Truthfully, I was fighting to stay invested with The Spy Next Door for most of the first hour. But then, a strange thing happened around the 60-minute mark: I realized that the movie wasn’t made for me – it was made for an audience the same age as the kids in the film, or at least the two older ones. Once I used that as a barometer, the rest of Spy became more enjoyable. (The fact that director Brian Levant turns up the action in the third act, highlighting Chan’s degree in ass-kickery, also probably helped.) Yes, I did end up smirking or snickering at a few jokes. And dammit if I didn’t get a little emotionally involved in a scene where the kids may never see Bob again.
I wouldn’t recommend The Spy Next Door as something to watch by yourself or with your significant other. But watch it with the right audience (say, 9- to 12-year-olds), and a fun movie experience could very well take place.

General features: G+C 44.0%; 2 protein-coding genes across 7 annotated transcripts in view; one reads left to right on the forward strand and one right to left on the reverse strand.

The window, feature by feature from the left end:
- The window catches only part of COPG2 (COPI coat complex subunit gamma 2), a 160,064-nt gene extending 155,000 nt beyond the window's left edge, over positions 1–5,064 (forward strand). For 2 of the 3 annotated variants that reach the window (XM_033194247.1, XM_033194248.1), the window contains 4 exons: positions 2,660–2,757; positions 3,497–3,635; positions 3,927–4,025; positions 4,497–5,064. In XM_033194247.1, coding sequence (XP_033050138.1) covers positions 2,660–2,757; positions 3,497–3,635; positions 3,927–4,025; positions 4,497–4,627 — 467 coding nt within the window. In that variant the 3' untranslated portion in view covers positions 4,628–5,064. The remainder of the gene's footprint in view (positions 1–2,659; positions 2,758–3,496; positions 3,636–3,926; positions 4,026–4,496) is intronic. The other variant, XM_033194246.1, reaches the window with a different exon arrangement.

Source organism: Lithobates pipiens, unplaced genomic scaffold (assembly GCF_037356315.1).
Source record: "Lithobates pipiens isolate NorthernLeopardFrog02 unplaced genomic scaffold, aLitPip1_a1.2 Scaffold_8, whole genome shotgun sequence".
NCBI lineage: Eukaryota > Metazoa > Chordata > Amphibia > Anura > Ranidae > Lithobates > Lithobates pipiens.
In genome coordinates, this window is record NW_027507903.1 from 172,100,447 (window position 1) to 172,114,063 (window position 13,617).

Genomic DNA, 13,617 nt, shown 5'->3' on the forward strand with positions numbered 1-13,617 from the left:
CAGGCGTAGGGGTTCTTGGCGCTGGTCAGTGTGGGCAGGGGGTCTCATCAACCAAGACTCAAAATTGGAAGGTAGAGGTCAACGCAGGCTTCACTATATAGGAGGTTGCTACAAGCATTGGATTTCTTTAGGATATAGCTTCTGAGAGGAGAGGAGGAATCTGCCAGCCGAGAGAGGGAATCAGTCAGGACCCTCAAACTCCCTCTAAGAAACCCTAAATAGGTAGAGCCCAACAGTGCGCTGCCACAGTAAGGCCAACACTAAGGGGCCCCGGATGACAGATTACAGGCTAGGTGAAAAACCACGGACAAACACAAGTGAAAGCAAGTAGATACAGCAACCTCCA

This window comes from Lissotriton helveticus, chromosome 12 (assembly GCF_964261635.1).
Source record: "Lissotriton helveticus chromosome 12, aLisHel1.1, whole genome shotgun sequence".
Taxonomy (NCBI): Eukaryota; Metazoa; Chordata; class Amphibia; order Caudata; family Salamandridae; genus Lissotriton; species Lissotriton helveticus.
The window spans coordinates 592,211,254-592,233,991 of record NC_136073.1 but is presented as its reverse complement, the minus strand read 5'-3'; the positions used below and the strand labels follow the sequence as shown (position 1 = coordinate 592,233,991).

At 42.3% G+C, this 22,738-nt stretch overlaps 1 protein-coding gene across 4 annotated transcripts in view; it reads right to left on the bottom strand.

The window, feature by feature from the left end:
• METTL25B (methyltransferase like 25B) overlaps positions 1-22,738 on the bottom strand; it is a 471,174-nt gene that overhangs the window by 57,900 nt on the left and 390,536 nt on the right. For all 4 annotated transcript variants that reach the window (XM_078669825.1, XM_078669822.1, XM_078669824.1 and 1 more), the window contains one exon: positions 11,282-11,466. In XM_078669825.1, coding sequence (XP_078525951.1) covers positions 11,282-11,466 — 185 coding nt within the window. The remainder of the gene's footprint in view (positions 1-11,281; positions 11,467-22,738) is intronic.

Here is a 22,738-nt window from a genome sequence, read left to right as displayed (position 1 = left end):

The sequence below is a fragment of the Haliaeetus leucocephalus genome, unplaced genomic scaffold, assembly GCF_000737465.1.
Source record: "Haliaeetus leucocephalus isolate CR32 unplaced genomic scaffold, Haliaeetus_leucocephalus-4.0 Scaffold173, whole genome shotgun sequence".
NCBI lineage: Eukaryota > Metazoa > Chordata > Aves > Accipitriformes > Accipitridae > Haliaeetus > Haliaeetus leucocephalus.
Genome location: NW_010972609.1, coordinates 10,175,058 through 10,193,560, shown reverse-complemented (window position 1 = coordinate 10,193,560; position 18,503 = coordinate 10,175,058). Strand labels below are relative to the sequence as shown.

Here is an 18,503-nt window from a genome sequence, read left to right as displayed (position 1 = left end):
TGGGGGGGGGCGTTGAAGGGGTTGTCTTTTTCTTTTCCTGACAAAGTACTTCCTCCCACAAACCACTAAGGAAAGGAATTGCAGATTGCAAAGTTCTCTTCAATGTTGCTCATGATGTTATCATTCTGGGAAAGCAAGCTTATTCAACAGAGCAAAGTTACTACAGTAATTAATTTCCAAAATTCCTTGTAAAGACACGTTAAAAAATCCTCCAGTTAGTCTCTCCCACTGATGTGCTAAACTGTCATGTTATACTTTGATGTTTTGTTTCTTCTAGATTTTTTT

Is it suitable for your kids?The Spy Next Door is rated PG for “action violence and mild rude humor,” a rating which seems appropriate. Here are some examples:
* Gunplay, knifeplay, and fisticuffs
* Mild language (“Don’t B.S. me.”)
* Random name-calling of “nerd,” “geekboy,” and “dork”
* Jokes involving bodily functions and booze (1 each)
* Some mild bullying (resulting in Ian getting a wedgie)
* Poldark sends Tatiana to the kids’ house and demands that there be “no survivors”
* Tatiana spits out teeth after being smacked with a closing door
Will your FilmMother want to watch it?I can’t imagine the appeal The Spy Next Door would have for her as something to watch with you or in her own free time. But like I said, a group viewing with tween-age kids could be fun.
The Spy Next Door
* Director: Brian Levant
* Screenwriters: Jonathan Bernstein, James Greer, Gregory Poirier
* Stars: Jackie Chan, Amber Valletta, Billy Ray Cyrus, Magnus Scheving, George Lopez, Madeline Carroll, Will Shadley, Alina Foley
* MPAA Rating: PG (scenes of action violence and mild rude humor)